The Irish knew the significance of living within your means and being happy with what you have. Although we may not admit it, we all like to prove to others of all the good things we have. But in the process of trying to look rich, you may end up losing everything. Never spend what you don’t have.

4. Many a ship is lost within sight of the harbor.

ship in ocean

This proverb is a fair warning to never let your guard down even when safety seems to be just within reach.

5. You’ve got to do your own growing no matter how tall your father was.

We may take pride in the position that our parents have attained in life. But we need to keep in mind that they did so by working hard. While we can be proud of their success, never take it to be your own success.

6. A family of Irish birth will argue and fight, but let a shout come from without, and see them all unite.

This sweet proverb shows the pride and unity of an Irish family. All may not be peaceful within the family with arguments and fights between the members, but when the time comes, they will always have each other’s backs and unite to fight back with any outsider.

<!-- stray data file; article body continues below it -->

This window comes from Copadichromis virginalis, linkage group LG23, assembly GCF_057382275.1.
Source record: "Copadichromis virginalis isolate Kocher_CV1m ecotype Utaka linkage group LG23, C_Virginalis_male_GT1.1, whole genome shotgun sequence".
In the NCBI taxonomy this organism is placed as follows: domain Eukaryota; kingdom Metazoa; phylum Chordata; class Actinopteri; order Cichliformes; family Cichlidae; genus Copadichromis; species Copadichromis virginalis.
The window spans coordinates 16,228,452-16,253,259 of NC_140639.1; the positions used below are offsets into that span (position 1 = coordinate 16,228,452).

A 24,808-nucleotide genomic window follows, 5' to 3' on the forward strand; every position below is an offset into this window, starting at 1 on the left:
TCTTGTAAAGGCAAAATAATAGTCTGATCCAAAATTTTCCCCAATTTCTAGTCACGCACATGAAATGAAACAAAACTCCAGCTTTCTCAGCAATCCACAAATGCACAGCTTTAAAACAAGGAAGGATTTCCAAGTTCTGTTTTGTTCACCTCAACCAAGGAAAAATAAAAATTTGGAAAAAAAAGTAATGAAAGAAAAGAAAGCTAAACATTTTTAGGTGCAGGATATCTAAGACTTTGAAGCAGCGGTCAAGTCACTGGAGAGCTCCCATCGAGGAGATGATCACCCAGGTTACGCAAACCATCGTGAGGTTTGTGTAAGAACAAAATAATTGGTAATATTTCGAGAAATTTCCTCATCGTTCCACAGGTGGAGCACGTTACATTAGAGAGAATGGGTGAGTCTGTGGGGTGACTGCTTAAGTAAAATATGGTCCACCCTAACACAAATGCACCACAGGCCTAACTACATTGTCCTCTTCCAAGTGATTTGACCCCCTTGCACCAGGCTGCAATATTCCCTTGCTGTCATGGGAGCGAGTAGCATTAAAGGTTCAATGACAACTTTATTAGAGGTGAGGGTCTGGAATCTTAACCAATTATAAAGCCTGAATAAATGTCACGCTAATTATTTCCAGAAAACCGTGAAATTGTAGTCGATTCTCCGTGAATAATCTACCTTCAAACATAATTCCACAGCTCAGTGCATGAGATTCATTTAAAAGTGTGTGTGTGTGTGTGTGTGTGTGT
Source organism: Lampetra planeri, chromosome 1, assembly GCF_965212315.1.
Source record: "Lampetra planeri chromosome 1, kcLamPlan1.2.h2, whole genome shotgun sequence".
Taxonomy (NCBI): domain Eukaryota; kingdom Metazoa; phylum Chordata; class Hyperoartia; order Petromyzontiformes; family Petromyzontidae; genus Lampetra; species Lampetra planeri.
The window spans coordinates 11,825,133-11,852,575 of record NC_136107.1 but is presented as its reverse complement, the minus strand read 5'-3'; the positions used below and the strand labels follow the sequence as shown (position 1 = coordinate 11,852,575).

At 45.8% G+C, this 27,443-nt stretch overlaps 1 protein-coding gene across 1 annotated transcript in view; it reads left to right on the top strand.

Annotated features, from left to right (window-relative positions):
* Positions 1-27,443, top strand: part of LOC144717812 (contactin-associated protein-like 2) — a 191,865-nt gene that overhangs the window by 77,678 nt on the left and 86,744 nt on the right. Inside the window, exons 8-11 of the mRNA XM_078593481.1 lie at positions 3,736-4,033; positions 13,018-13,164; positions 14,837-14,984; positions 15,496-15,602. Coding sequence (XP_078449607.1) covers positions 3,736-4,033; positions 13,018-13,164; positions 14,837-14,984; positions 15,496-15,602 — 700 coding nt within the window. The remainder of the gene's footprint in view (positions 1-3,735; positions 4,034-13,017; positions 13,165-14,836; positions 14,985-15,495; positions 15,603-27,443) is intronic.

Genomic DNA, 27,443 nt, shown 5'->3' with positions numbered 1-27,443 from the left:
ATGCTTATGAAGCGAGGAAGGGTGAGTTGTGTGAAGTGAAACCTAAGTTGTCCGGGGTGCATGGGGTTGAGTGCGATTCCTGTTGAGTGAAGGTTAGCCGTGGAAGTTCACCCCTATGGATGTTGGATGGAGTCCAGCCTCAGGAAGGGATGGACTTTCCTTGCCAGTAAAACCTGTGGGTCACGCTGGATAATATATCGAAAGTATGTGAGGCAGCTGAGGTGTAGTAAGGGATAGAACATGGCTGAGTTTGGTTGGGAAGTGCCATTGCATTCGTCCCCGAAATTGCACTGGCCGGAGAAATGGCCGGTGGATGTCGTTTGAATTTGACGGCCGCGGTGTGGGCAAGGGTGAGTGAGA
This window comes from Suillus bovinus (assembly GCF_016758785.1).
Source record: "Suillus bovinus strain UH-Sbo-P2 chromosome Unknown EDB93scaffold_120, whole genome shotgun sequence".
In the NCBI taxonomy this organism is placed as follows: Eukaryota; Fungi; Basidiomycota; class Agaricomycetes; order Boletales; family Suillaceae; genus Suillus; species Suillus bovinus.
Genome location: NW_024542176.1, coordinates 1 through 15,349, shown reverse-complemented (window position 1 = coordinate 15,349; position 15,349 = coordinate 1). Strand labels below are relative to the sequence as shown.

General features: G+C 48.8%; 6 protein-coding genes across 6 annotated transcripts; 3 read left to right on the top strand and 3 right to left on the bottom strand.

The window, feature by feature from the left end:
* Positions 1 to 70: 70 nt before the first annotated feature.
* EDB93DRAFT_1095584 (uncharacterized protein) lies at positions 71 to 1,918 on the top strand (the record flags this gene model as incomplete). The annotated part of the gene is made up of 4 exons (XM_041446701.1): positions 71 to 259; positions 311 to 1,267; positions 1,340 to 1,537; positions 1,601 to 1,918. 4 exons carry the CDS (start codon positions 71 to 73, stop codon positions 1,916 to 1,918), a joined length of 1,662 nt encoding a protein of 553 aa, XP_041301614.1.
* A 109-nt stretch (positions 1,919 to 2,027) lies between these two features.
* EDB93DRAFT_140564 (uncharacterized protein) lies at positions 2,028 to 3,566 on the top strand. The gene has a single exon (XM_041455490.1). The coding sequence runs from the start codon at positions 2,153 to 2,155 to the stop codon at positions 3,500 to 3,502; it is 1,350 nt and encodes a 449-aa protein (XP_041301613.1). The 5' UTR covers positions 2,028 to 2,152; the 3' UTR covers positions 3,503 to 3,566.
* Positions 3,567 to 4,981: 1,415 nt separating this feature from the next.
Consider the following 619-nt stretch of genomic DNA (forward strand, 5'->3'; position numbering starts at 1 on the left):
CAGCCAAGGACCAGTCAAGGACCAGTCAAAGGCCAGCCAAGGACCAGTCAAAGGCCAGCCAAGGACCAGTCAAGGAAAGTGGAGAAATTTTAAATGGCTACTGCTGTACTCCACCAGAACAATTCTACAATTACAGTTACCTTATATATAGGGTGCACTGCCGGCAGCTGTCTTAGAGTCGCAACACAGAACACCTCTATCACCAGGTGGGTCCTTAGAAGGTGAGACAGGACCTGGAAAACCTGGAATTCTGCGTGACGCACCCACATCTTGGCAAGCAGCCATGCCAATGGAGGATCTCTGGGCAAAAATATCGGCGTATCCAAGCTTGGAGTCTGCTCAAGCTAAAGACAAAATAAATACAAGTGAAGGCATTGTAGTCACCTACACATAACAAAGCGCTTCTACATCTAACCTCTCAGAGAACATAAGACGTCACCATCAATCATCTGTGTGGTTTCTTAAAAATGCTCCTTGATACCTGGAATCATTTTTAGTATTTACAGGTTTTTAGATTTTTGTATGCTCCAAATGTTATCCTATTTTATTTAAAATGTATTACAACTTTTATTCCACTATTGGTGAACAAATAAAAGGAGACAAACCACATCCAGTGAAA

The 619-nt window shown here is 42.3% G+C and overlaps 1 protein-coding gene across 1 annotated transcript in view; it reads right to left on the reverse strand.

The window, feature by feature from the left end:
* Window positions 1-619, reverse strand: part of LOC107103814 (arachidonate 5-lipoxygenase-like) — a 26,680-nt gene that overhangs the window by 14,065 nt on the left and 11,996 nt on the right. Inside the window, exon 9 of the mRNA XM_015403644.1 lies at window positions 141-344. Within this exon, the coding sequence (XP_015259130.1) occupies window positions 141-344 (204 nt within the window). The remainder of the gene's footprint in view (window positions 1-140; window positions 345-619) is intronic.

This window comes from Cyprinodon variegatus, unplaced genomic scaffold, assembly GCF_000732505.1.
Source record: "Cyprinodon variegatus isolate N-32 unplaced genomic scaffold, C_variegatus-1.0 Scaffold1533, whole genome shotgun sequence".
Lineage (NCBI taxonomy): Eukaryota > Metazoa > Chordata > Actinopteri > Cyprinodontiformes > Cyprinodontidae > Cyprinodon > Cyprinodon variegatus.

7. It is better to be a coward for a minute than dead the rest of your life.

While bravery is a trait that is highly esteemed, there are certain moments when it is cowardice that saves your life. Not being brave and taking that step may very well be your saving grace. You only get to live once, so being careful doesn’t mean you are afraid.

8. What butter and whiskey won’t cure, there is no cure for.

This proverb not only show how passionate the Irish are about their Whiskey but is in fact reflective of the Gaelic philosophy of healing. During times when modern medicines were not yet developed, the only way to cure diseases were by homemade recipes that were made with things easily available.  

9. Life is like a cup of tea, it’s all in how you make it!

This is the Irish way of saying that your life and your fate are in your hands, they will depend on how you make the most of it. It is up to you to make it as sweet and flavorful as you can with your experiences and your mindset.

10. If you’re enough lucky to be Irish… You’re lucky enough!

Well, this needs no explanation, this proverb of the Irish is enough to show the world what a jovial bunch of people the Irish are. Lucky indeed are those who are Irish.